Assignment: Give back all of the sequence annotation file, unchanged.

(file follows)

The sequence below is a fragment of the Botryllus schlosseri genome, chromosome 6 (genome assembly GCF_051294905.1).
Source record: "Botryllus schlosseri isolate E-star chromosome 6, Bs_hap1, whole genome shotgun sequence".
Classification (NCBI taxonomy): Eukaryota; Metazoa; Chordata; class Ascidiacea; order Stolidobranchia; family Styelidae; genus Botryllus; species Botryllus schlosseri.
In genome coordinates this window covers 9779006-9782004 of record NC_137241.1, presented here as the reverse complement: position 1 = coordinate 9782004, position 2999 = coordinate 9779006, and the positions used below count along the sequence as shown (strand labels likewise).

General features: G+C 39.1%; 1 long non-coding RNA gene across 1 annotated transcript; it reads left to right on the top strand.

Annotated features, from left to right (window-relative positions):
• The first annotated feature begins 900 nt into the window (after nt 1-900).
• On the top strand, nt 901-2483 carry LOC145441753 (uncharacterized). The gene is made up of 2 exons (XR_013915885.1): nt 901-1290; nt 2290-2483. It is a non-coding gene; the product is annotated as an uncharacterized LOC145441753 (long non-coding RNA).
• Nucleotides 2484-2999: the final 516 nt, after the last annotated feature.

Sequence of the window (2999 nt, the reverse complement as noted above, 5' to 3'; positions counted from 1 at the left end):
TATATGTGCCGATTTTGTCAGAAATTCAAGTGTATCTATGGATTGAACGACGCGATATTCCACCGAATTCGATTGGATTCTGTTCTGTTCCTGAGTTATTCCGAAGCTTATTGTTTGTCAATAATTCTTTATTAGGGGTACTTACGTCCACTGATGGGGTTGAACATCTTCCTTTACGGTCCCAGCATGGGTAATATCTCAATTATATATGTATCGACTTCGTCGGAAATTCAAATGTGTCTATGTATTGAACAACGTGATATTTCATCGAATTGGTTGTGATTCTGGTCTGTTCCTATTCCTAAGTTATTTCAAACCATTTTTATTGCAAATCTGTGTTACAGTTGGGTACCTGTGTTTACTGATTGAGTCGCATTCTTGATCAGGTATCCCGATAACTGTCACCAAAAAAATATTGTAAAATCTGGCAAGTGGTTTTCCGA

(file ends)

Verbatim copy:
The sequence below is a fragment of the Botryllus schlosseri genome, chromosome 6 (genome assembly GCF_051294905.1).
Source record: "Botryllus schlosseri isolate E-star chromosome 6, Bs_hap1, whole genome shotgun sequence".
Classification (NCBI taxonomy): Eukaryota; Metazoa; Chordata; class Ascidiacea; order Stolidobranchia; family Styelidae; genus Botryllus; species Botryllus schlosseri.
In genome coordinates this window covers 9779006-9782004 of record NC_137241.1, presented here as the reverse complement: position 1 = coordinate 9782004, position 2999 = coordinate 9779006, and the positions used below count along the sequence as shown (strand labels likewise).

General features: G+C 39.1%; 1 long non-coding RNA gene across 1 annotated transcript; it reads left to right on the top strand.

Annotated features, from left to right (window-relative positions):
• The first annotated feature begins 900 nt into the window (after nt 1-900).
• On the top strand, nt 901-2483 carry LOC145441753 (uncharacterized). The gene is made up of 2 exons (XR_013915885.1): nt 901-1290; nt 2290-2483. It is a non-coding gene; the product is annotated as an uncharacterized LOC145441753 (long non-coding RNA).
• Nucleotides 2484-2999: the final 516 nt, after the last annotated feature.

Sequence of the window (2999 nt, the reverse complement as noted above, 5' to 3'; positions counted from 1 at the left end):
TATATGTGCCGATTTTGTCAGAAATTCAAGTGTATCTATGGATTGAACGACGCGATATTCCACCGAATTCGATTGGATTCTGTTCTGTTCCTGAGTTATTCCGAAGCTTATTGTTTGTCAATAATTCTTTATTAGGGGTACTTACGTCCACTGATGGGGTTGAACATCTTCCTTTACGGTCCCAGCATGGGTAATATCTCAATTATATATGTATCGACTTCGTCGGAAATTCAAATGTGTCTATGTATTGAACAACGTGATATTTCATCGAATTGGTTGTGATTCTGGTCTGTTCCTATTCCTAAGTTATTTCAAACCATTTTTATTGCAAATCTGTGTTACAGTTGGGTACCTGTGTTTACTGATTGAGTCGCATTCTTGATCAGGTATCCCGATAACTGTCACCAAAAAAATATTGTAAAATCTGGCAAGTGGTTTTCCGA